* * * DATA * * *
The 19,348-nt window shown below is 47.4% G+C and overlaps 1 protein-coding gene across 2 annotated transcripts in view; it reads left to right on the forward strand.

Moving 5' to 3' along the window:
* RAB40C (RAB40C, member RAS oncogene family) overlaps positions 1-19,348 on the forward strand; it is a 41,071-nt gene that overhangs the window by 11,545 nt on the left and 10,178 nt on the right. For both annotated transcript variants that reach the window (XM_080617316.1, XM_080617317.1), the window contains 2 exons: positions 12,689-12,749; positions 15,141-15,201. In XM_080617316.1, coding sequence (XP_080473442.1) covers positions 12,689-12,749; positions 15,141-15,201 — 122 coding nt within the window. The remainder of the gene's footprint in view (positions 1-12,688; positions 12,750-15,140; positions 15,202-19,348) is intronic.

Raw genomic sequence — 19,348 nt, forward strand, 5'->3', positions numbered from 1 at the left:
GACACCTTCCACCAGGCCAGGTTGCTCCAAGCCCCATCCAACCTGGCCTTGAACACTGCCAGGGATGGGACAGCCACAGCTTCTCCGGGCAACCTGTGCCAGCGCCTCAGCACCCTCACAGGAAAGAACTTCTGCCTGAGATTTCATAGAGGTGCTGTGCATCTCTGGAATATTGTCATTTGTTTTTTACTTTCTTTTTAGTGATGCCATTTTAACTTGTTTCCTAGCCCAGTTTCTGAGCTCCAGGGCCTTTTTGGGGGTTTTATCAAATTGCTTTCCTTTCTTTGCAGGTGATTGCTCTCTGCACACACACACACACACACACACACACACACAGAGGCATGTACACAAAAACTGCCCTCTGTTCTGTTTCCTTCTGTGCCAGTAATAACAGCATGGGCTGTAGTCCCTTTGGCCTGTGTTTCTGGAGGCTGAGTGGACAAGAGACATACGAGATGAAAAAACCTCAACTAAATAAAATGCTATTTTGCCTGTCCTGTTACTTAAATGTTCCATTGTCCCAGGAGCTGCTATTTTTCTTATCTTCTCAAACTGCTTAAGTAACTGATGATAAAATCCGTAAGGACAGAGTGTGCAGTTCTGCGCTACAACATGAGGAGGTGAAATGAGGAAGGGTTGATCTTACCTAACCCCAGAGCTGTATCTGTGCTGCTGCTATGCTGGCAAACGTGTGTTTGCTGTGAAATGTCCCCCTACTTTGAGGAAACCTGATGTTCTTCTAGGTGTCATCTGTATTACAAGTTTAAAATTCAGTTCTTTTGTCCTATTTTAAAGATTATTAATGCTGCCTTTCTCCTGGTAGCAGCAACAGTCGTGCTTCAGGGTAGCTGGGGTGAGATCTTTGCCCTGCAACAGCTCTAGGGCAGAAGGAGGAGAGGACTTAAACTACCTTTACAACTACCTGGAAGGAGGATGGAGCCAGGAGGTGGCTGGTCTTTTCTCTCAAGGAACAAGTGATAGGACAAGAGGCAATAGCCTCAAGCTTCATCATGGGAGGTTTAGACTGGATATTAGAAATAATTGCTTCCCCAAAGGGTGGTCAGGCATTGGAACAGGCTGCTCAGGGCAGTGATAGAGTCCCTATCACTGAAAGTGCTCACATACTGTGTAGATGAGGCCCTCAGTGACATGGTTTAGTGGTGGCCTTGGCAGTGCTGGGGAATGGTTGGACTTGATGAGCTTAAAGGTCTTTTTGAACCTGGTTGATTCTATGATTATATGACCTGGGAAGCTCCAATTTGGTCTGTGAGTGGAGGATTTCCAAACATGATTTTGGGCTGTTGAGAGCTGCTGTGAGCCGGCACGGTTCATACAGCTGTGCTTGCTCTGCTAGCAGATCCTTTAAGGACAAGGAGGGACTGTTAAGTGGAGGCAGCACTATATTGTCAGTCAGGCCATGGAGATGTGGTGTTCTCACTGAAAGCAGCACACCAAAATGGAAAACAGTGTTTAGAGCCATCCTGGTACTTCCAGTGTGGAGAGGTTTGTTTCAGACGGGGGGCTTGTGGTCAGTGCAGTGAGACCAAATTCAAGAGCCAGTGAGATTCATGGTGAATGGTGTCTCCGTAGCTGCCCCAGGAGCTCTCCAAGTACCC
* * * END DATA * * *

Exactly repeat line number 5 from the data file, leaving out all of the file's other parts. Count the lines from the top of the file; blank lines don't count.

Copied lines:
GACACCTTCCACCAGGCCAGGTTGCTCCAAGCCCCATCCAACCTGGCCTTGAACACTGCCAGGGATGGGACAGCCACAGCTTCTCCGGGCAACCTGTGCCAGCGCCTCAGCACCCTCACAGGAAAGAACTTCTGCCTGAGATTTCATAGAGGTGCTGTGCATCTCTGGAATATTGTCATTTGTTTTTTACTTTCTTTTTAGTGATGCCATTTTAACTTGTTTCCTAGCCCAGTTTCTGAGCTCCAGGGCCTTTTTGGGGGTTTTATCAAATTGCTTTCCTTTCTTTGCAGGTGATTGCTCTCTGCACACACACACACACACACACACACACACACAGAGGCATGTACACAAAAACTGCCCTCTGTTCTGTTTCCTTCTGTGCCAGTAATAACAGCATGGGCTGTAGTCCCTTTGGCCTGTGTTTCTGGAGGCTGAGTGGACAAGAGACATACGAGATGAAAAAACCTCAACTAAATAAAATGCTATTTTGCCTGTCCTGTTACTTAAATGTTCCATTGTCCCAGGAGCTGCTATTTTTCTTATCTTCTCAAACTGCTTAAGTAACTGATGATAAAATCCGTAAGGACAGAGTGTGCAGTTCTGCGCTACAACATGAGGAGGTGAAATGAGGAAGGGTTGATCTTACCTAACCCCAGAGCTGTATCTGTGCTGCTGCTATGCTGGCAAACGTGTGTTTGCTGTGAAATGTCCCCCTACTTTGAGGAAACCTGATGTTCTTCTAGGTGTCATCTGTATTACAAGTTTAAAATTCAGTTCTTTTGTCCTATTTTAAAGATTATTAATGCTGCCTTTCTCCTGGTAGCAGCAACAGTCGTGCTTCAGGGTAGCTGGGGTGAGATCTTTGCCCTGCAACAGCTCTAGGGCAGAAGGAGGAGAGGACTTAAACTACCTTTACAACTACCTGGAAGGAGGATGGAGCCAGGAGGTGGCTGGTCTTTTCTCTCAAGGAACAAGTGATAGGACAAGAGGCAATAGCCTCAAGCTTCATCATGGGAGGTTTAGACTGGATATTAGAAATAATTGCTTCCCCAAAGGGTGGTCAGGCATTGGAACAGGCTGCTCAGGGCAGTGATAGAGTCCCTATCACTGAAAGTGCTCACATACTGTGTAGATGAGGCCCTCAGTGACATGGTTTAGTGGTGGCCTTGGCAGTGCTGGGGAATGGTTGGACTTGATGAGCTTAAAGGTCTTTTTGAACCTGGTTGATTCTATGATTATATGACCTGGGAAGCTCCAATTTGGTCTGTGAGTGGAGGATTTCCAAACATGATTTTGGGCTGTTGAGAGCTGCTGTGAGCCGGCACGGTTCATACAGCTGTGCTTGCTCTGCTAGCAGATCCTTTAAGGACAAGGAGGGACTGTTAAGTGGAGGCAGCACTATATTGTCAGTCAGGCCATGGAGATGTGGTGTTCTCACTGAAAGCAGCACACCAAAATGGAAAACAGTGTTTAGAGCCATCCTGGTACTTCCAGTGTGGAGAGGTTTGTTTCAGACGGGGGGCTTGTGGTCAGTGCAGTGAGACCAAATTCAAGAGCCAGTGAGATTCATGGTGAATGGTGTCTCCGTAGCTGCCCCAGGAGCTCTCCAAGTACCC